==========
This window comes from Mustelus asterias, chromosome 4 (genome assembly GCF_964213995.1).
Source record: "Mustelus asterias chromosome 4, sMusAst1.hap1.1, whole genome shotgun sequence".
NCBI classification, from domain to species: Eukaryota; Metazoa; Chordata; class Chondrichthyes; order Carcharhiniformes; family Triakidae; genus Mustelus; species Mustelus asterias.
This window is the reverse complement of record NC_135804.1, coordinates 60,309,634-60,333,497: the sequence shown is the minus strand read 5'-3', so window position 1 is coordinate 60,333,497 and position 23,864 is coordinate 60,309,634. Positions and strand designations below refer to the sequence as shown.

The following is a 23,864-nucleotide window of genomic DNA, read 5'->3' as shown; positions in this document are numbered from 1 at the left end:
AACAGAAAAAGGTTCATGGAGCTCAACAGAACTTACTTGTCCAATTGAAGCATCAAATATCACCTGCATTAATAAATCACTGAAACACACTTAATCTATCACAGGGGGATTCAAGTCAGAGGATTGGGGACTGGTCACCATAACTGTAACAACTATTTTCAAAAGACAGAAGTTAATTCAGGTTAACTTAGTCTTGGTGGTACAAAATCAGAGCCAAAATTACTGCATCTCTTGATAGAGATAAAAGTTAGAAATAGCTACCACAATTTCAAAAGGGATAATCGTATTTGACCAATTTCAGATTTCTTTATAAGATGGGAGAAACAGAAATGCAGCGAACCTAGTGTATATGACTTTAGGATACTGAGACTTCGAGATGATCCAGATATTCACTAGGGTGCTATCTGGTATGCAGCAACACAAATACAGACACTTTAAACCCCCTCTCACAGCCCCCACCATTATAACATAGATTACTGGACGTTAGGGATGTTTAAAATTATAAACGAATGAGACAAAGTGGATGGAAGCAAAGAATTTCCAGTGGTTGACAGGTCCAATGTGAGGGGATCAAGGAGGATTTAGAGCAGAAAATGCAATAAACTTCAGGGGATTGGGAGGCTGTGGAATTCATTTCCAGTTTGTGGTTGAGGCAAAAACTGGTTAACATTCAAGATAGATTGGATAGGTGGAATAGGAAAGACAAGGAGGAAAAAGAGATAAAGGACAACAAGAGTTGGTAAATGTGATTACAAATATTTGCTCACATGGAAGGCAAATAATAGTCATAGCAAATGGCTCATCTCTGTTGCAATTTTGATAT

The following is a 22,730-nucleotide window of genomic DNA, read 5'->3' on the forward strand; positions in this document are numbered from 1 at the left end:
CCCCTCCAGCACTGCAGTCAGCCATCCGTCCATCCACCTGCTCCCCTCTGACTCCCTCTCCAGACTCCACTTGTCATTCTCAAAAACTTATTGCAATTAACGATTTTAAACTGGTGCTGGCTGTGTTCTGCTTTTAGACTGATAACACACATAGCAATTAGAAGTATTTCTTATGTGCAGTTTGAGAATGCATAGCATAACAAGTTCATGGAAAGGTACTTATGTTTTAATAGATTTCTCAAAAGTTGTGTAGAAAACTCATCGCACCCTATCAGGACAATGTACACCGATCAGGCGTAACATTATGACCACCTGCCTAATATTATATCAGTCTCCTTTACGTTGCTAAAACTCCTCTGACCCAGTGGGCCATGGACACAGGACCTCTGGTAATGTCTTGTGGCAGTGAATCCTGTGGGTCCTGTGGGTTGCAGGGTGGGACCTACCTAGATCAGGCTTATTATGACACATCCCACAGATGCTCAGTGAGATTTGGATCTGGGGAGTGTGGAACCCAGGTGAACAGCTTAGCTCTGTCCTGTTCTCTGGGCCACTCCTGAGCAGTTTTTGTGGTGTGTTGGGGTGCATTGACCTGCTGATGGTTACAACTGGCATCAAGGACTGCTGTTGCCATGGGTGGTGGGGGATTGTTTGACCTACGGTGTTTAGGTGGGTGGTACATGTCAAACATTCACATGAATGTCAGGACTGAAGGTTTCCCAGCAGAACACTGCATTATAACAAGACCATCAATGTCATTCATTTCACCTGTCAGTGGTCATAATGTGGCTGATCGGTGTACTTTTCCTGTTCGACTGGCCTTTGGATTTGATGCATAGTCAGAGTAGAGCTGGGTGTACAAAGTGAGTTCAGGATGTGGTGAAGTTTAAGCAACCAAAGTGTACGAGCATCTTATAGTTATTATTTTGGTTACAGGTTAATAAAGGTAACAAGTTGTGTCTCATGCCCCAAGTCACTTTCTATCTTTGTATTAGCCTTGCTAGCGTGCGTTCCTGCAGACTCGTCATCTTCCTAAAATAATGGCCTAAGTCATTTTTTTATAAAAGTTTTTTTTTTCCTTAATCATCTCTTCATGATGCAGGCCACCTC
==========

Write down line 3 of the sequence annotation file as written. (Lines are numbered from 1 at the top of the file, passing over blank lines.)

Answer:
NCBI classification, from domain to species: Eukaryota; Metazoa; Chordata; class Chondrichthyes; order Carcharhiniformes; family Triakidae; genus Mustelus; species Mustelus asterias.